January 12, 2021

Susquehanna University has a slate of events planned to honor the life and legacy of Martin Luther King Jr. during the week of Jan. 25.

Headlining the university’s annual Winter Convocation is LaTosha Brown, co-founder of the Black Voters Matter Fund and fellow at Harvard’s Kennedy School of Government.

Brown will deliver her message, Who Will Save American Democracy? The Role of Women, Young Voters and People of Color in American Politics, at 7 p.m. Tuesday, Jan. 26. The event, which is free and open to the public, will be held virtually via Zoom.

Brown is an award-winning community organizer, philanthropic consultant, jazz singer and political strategist with over 20 years of experience working in the nonprofit and philanthropy sectors on a wide variety of issues related to social justice, economic development, leadership development, wealth creation and civil rights.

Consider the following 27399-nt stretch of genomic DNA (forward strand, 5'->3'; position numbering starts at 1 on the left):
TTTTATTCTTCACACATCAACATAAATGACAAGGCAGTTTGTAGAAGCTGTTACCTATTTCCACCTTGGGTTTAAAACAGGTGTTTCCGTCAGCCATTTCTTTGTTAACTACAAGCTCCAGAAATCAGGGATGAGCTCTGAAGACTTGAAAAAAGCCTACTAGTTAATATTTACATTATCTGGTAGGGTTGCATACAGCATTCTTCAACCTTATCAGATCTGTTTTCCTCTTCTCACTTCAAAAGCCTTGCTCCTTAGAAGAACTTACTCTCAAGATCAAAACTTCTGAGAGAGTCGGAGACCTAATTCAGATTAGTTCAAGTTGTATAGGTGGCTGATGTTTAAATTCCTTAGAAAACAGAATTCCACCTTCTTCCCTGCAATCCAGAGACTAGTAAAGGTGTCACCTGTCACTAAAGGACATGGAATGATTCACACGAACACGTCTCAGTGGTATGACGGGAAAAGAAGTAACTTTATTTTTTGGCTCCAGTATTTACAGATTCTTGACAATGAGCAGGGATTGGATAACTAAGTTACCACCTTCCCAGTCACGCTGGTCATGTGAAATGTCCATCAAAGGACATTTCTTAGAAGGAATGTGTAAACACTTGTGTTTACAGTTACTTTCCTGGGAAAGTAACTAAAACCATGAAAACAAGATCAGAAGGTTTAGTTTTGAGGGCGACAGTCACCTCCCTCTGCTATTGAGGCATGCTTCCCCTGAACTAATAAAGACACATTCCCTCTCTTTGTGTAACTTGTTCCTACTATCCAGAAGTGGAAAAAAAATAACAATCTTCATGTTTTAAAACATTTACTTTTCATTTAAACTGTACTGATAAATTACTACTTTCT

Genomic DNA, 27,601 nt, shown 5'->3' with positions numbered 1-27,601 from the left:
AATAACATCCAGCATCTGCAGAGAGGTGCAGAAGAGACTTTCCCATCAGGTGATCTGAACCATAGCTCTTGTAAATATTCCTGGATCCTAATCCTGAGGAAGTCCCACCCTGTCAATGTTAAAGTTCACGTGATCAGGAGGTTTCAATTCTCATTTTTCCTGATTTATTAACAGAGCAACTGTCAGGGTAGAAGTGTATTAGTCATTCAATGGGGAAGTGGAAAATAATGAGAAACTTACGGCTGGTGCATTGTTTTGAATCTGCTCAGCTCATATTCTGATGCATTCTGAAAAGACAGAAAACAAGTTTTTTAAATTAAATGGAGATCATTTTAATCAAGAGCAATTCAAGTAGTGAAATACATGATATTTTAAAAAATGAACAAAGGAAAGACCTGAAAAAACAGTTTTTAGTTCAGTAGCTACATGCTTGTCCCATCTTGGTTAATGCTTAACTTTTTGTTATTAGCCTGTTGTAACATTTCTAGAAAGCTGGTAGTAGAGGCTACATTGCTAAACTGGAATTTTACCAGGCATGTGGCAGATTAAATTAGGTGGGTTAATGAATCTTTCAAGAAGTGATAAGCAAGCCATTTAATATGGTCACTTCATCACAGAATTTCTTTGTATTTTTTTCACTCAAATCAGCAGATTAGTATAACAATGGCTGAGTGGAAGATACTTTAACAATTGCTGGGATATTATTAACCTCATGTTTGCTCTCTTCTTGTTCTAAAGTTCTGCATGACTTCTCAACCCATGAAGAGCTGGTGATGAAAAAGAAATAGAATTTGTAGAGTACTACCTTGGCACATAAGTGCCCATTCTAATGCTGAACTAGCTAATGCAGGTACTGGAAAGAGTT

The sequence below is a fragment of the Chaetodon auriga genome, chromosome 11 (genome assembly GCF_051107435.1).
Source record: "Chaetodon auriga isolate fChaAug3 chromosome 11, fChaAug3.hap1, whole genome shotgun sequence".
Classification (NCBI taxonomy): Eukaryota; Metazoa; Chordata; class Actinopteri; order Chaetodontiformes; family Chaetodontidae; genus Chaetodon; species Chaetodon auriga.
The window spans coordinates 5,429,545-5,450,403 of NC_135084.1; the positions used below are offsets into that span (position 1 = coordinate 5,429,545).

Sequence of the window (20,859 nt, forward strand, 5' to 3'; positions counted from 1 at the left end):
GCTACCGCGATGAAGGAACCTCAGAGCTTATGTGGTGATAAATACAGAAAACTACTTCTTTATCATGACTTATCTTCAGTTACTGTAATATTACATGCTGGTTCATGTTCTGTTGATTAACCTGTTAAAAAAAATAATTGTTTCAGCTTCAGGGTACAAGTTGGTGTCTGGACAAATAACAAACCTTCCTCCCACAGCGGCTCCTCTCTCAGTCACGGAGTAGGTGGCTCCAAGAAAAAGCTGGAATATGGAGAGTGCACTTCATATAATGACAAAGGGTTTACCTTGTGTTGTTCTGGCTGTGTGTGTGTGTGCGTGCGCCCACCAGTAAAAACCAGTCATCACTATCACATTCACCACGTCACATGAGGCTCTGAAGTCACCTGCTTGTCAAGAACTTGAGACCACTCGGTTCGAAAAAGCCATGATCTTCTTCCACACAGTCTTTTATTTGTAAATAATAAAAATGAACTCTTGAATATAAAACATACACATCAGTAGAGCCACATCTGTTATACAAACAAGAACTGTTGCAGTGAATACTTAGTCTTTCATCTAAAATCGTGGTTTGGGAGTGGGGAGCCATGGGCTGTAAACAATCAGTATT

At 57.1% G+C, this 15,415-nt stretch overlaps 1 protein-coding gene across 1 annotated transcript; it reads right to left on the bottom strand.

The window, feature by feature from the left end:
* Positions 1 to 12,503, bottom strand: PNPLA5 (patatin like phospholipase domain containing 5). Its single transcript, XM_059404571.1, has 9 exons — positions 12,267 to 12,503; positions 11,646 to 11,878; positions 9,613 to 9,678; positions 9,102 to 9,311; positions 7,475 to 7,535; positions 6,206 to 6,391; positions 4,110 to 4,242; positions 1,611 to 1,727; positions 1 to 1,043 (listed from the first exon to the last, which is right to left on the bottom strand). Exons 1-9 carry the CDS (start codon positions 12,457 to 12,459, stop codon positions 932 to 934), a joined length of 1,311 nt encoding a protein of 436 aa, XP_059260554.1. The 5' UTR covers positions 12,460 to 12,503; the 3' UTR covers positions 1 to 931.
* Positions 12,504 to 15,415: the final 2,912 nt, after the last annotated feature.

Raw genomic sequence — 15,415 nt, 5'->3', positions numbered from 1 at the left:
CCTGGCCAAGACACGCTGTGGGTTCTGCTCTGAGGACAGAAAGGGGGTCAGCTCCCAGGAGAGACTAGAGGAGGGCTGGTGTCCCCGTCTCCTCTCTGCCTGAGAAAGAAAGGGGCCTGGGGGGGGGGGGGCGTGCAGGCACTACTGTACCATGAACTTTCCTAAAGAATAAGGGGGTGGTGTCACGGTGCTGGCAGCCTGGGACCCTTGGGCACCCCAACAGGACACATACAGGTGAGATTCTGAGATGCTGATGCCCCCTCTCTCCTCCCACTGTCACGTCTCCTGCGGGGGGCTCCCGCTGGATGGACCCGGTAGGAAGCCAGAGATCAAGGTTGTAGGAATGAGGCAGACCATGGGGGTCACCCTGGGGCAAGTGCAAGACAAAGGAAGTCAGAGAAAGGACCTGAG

As a native of Alabama, Brown has dedicated her life’s work to organizing resources and supporting the development of community-based institutions in the South, particularly in the Black Belt and Gulf Coast regions. She has also worked as a trainer, speaker and facilitator in the international arena. She is currently working with the Guyanese Black Women’s Roundtable to provide training and increase funding and investment opportunities for women-led institutions based in Guyana, South America.

Brown is the founder of Saving OurSelves Coalition, a community-led disaster relief organization that helped hundreds of families in the aftermath of Hurricane Katrina, and the Southern Black Women Organizing Project, which works to strengthen the network of Black women grassroots leaders in the South.

Additional activities during the week at Susquehanna include:

  • An interfaith chapel service, Journeys to Justice, on Wednesday, Jan. 27, at 4:30 p.m., with the Rev. Scott Kershner, university chaplain, presiding. All are welcome.
  • The Legacy of MLK – A Day of Teaching, on Thursday, Jan. 28. The daylong event features lectures and readings in topics across the humanities and sciences.